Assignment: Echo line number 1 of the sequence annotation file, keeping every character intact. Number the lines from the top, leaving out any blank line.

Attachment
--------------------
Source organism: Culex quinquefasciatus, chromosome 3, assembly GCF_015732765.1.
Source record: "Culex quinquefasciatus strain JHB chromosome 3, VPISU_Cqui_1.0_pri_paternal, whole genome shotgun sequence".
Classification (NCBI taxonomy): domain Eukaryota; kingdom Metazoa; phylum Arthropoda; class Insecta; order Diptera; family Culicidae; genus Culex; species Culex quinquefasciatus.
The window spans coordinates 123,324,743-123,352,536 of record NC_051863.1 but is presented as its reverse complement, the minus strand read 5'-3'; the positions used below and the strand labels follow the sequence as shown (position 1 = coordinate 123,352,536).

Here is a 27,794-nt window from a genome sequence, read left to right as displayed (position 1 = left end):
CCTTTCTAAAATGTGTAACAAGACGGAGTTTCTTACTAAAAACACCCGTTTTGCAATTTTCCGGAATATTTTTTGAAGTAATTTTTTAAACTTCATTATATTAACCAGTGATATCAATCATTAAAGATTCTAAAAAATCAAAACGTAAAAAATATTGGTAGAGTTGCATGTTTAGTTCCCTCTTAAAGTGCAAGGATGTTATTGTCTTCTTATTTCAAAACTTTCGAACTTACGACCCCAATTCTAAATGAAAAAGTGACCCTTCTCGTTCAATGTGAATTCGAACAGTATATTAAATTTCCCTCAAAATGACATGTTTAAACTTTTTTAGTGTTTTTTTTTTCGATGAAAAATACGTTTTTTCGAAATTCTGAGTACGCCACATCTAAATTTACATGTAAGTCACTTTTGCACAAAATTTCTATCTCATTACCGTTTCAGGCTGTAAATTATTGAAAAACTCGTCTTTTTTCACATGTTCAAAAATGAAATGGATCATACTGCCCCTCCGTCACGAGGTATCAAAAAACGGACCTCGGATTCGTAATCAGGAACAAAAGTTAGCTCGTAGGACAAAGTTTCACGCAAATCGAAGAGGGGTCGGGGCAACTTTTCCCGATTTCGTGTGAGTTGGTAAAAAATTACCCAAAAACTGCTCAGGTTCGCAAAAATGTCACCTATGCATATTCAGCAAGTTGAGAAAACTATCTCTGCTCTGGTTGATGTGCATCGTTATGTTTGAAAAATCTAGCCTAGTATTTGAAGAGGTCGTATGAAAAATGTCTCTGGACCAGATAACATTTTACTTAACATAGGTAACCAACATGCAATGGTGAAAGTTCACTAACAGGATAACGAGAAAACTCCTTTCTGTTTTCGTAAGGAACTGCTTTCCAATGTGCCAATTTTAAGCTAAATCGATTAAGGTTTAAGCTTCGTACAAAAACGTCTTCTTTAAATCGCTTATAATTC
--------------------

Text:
Source organism: Culex quinquefasciatus, chromosome 3, assembly GCF_015732765.1.